Put a Tag on It

November 23, 2021 § 17 Comments

These traditional Madhubani paintings are only made in Bihar, India, and are, with 35 others, the result of 3 hours of tea-based negotiation.

Some time ago I saw a writing program that looked amazing. You’ve seen something like it: a respected writing teacher/coach works with a small group of students for 6-12 months, with goals, deadlines and feedback. This type of program is for writers who need accountability and welcome feedback, but don’t have the time/money/desire to pursue an MFA.

I thought one of my writer-clients would be a good fit for the program, but I couldn’t find the price on the website. I know and like the teacher, so I emailed.

The response (paraphrased): Oh we don’t tell anyone the investment cost until they’ve applied and been accepted into the class.

You know who else doesn’t give the price up front? Used car salesmen.

You know who else describes their need for your money as an “investment”? Prosperity-gospel shysters. Jesus is gonna return that twenty-five dollar check tenfold, Grandma. Trust me.

I know this strategy: get people engaged and excited about how awesome the product is before getting frightened away by the price. I’ve tried it myself, experimenting with highlighting the deposit on my retreat website and making the payment plan less conspicuous. I had info calls with two writers who didn’t understand that was only the deposit, a waste of their time and mine. Now I put the whole price.

How can you be up front with potential clients for your course, services or freelancing, without scaring off your income?

1) Price your work fairly. For yourself and for the client. You’re not meant to be affordable to everyone, and I’m not advocating for creatives to undersell ourselves. When I lead a class or retreat, I do a spreadsheet: How many hours will I work? What will venues, meals, gift bags, flights, Zoom subscriptions, website design cost? It all gets factored in.

2) Never compete on price. I do a lot of snooping research on what other editors and retreats charge. Mine cost less than some and more than others. I see programs and people I know are at my level or better, who charge more—or less. I’ve been a workshop student, and most of the time, I didn’t pick based on price. Students choose classes because they want to study with that teacher. Or spend a blissful week in that place. Clients book freelancers on how the writer handles the topic. Writers pick editors because they loved the sample edit. Usually, creative clients aren’t shopping for who they can afford, they’re figuring out if they can afford you.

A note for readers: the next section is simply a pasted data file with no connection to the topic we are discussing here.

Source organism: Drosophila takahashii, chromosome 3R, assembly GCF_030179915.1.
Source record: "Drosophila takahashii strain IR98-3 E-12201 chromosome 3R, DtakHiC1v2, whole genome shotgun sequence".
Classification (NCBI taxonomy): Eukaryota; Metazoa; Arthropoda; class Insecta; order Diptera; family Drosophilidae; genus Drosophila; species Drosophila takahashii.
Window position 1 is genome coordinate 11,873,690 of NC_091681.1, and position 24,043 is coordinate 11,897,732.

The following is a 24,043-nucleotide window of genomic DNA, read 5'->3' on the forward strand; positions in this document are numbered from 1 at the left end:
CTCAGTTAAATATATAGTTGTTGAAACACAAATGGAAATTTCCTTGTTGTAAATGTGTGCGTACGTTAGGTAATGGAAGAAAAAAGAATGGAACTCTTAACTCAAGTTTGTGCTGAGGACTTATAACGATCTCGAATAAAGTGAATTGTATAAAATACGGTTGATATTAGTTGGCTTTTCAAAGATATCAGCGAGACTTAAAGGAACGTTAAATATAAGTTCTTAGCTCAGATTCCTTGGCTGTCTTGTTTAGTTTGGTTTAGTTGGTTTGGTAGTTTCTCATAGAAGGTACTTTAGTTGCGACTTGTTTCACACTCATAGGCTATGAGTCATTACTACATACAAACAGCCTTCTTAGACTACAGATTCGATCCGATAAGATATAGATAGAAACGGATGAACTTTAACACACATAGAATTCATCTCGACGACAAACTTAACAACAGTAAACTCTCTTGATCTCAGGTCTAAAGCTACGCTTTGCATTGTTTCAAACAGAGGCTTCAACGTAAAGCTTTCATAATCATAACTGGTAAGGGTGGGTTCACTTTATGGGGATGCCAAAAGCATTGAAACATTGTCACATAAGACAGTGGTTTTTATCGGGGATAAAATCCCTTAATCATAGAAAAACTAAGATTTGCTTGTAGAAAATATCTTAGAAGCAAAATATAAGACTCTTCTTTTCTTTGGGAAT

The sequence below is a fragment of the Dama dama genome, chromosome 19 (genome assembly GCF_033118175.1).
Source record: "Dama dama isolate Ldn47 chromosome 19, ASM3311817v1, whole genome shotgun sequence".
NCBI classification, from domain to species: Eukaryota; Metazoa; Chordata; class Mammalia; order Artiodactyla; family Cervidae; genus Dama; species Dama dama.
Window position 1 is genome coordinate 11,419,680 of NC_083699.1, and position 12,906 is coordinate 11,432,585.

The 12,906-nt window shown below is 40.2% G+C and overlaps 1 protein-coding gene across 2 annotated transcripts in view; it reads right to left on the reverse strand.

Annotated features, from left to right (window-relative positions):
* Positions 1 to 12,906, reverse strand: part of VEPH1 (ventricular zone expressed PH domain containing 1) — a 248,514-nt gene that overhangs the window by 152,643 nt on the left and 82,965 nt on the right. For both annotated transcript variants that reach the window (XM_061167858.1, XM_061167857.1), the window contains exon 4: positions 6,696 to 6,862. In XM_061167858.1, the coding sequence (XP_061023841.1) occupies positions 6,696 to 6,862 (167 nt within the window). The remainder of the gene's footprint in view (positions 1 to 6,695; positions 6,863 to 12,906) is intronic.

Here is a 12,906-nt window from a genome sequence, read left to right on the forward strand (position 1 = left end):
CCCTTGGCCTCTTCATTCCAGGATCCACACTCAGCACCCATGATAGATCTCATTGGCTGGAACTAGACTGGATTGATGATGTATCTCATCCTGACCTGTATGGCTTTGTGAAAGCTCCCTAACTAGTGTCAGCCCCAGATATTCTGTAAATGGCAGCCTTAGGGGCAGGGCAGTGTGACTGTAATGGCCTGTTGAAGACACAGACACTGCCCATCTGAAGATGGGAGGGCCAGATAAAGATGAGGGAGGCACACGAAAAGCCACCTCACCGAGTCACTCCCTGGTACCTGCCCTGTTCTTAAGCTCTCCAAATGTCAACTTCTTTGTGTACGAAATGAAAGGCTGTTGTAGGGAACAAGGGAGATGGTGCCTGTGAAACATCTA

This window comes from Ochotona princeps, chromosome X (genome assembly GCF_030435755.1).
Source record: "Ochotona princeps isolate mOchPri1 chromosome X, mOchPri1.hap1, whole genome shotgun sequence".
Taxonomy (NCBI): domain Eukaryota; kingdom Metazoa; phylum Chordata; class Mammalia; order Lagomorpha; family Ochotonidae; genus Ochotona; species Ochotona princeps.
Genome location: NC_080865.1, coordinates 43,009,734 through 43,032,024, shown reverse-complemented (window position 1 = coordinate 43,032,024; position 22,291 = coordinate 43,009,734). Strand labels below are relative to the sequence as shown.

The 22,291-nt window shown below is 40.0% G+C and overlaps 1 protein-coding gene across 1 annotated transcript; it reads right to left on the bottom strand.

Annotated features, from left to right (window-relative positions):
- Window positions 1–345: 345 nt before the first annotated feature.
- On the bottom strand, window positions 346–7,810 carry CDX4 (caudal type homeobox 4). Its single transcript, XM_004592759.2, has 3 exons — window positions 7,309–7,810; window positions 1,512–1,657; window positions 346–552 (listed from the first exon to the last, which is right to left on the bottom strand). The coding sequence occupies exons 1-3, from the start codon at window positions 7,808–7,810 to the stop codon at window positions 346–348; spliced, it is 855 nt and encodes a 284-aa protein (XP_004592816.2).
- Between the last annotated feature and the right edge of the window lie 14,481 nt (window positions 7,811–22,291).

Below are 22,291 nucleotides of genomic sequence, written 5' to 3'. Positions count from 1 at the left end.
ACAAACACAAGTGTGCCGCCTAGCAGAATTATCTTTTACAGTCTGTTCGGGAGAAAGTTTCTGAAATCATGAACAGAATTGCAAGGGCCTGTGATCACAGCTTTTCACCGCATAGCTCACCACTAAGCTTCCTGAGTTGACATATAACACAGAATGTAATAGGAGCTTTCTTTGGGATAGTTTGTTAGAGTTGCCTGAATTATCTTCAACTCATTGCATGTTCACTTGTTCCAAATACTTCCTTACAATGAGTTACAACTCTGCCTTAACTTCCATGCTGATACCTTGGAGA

3) Never feel guilty about your price. The magic words: “I totally understand if we’re not a match for your budget.” I know my price is fair for what I offer (see 1 & 2). If I’m way out of a client’s range, I can refer an editing partner who fits their budget and who I know will do a good job; recommend a webinar; or edit 25 pages and give the writer a list of fixes to apply to the whole manuscript (a wise option for most writers even if you’re ready to pay for a full edit, btw).

Charging a fair price lets me offer an occasional discount to someone truly in need, or whose work I adore and want to be part of. I’ve more than once reached out to a writer I knew would benefit from an experience to say, “Just come, we’d really like to have you and I know you’re tight right now.”

4) Put the pricetag where it’s easy to find. By putting my pricing up front, I save MY time. I no longer go back and forth in emails with people who’d like to negotiate the cost, the services, or the scope. Weighing opportunity cost, I probably save 3 billable hours a month by not interacting with people who can’t afford me, but say no to themselves before I have to.

I’ve walked through my fair share of souks, flea markets, mercatos, melas and car boot sales. I’ve sat with tea and a salesperson for hours, working out the price of gold relative to the necklace I have my eye on, or how much the paintings are if I buy 10 of them. I enjoy the ritual of determining together a fair price, meeting somewhere between “I know I’m a tourist but come on, dude” and “Madam, you will ruin me!”

But most writers I know don’t have that kind of time. They’d like to find out what I do and how much it costs, and ask questions from there. Most writers deserve the respect of your fairly determined, confidently stated price.

Save your time. Save their time. Put a price tag where your clients can find it.

___________________________________

Allison K Williams is Brevity‘s Social Media Editor. In January she’ll be co-leading a virtual intensive, Rebirth Your Writing: Memoir Large and Small with Dinty W. Moore. It costs $375 and you can sign up (or ask questions) here.

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§ 17 Responses to Put a Tag on It

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